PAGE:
Youngest Olsen sister, Elizabeth plays Martha, (who's ripe to play an early '20's version of Vera Farmiga, or Maggie Gyllenhaal's little sis'-you're welcome Hollywood!). It's a marvelous, virtuoso performance, haunting and understated, natural yet very calculated. Olsen straddles the thin line between coherence & madness in a way that's almost endearing and frightening-but ultimately just tragic while side-stepping the mines of caricature and melodrama. She captures the sublimely tortured soul of Mary in a nuanced, organic way that's award-worthy. (And much more realistic and believable than a certain related, crazed ballerina portrayal, but one could argue that one was SUPPOSED to be over-the-top.) Her torment is palpable from the moment she opens her mouth.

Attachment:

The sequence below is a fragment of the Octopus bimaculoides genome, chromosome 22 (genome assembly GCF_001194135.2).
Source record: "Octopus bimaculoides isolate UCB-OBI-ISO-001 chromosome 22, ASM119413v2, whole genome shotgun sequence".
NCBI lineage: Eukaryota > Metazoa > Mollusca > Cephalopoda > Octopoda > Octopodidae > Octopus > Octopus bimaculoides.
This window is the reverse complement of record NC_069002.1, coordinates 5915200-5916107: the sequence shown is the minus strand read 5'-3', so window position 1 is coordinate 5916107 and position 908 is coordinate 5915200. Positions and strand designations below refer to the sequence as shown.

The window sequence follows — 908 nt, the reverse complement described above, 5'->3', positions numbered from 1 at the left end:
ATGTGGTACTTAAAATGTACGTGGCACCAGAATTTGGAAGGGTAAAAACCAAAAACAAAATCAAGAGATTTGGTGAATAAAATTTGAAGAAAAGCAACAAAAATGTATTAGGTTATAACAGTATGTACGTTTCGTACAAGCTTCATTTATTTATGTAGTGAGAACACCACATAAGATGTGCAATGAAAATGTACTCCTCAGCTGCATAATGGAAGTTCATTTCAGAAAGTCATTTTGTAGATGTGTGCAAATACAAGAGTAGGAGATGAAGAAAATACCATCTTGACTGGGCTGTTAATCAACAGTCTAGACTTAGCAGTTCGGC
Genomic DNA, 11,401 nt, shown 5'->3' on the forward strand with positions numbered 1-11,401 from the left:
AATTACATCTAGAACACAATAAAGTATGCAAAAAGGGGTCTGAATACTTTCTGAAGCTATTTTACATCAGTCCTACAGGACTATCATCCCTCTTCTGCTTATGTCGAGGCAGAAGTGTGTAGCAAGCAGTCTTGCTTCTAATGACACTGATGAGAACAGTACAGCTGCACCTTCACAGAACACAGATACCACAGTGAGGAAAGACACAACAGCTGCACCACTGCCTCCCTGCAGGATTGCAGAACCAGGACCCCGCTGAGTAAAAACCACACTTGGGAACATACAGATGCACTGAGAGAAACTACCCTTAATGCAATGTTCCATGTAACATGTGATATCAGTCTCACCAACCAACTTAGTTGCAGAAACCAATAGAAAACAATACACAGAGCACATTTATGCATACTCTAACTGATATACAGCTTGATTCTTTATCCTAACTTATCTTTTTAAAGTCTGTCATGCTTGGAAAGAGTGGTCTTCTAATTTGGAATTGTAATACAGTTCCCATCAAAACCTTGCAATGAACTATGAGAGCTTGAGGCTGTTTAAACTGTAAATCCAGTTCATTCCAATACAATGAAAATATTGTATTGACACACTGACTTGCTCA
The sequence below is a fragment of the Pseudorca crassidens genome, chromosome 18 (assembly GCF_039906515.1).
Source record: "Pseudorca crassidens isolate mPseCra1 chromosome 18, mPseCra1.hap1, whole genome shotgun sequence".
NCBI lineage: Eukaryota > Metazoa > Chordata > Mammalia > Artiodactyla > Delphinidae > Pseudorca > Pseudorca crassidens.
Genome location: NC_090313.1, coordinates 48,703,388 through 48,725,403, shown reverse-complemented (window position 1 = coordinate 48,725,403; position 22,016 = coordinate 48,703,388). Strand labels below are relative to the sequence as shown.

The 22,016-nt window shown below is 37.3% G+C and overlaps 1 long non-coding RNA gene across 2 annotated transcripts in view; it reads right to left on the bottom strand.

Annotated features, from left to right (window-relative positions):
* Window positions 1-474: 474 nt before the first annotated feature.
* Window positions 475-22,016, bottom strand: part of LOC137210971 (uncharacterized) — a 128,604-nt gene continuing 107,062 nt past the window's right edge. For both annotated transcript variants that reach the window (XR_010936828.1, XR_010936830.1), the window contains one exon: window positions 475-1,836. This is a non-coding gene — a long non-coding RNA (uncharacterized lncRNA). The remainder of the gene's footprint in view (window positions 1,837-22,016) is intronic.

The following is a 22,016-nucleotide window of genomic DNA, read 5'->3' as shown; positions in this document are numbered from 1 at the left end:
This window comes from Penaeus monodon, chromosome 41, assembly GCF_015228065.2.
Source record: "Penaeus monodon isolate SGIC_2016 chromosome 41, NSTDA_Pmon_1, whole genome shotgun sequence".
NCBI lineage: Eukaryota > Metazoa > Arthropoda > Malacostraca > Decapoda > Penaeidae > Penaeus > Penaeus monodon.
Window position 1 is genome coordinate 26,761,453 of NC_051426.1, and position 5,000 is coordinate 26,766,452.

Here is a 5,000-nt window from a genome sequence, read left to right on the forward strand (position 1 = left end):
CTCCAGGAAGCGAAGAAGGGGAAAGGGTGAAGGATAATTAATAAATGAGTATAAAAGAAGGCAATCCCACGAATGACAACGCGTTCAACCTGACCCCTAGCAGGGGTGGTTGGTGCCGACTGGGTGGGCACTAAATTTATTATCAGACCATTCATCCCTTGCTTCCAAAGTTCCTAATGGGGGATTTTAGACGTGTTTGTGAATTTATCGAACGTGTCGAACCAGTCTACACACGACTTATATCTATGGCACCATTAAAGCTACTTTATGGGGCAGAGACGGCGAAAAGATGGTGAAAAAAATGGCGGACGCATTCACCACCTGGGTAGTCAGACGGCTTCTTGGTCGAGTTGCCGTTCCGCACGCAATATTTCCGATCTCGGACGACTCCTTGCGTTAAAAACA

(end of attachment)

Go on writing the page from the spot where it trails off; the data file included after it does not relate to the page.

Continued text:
The story begins in what appears to be a cult-like commune (is there any other kind in Film-land?) in the Catskills run with an iron fist by Patrick (John Hawks). He's basically a cool, calm, collected version of Charlie Manson-even uttering a few Manson-inspired lines. Hawks can play this type of weaselly, Lothario in his sleep. His quiet menace, vehemence and nihilism seems to be cat nip to his conquered concubines. His word is law, and everybody knows it. Even going as far as renaming Martha "Marcy May", branding her in his own way as you're sure he's done to the other girls in his "flock". But it's not just Patrick to blame for her subservience-the whole cult seduces her! Everyone gets along, & the love is free-flowing in this pastoral, Utopian paradise with many pretty, fresh-faced young women and a few young men (procurers) as well. But all's not well in Well-ville as soon, our protagonist is sneaking out of her home at first light. We don't know how she got there or why she's leaving-although the latter is revealed in the film's third act.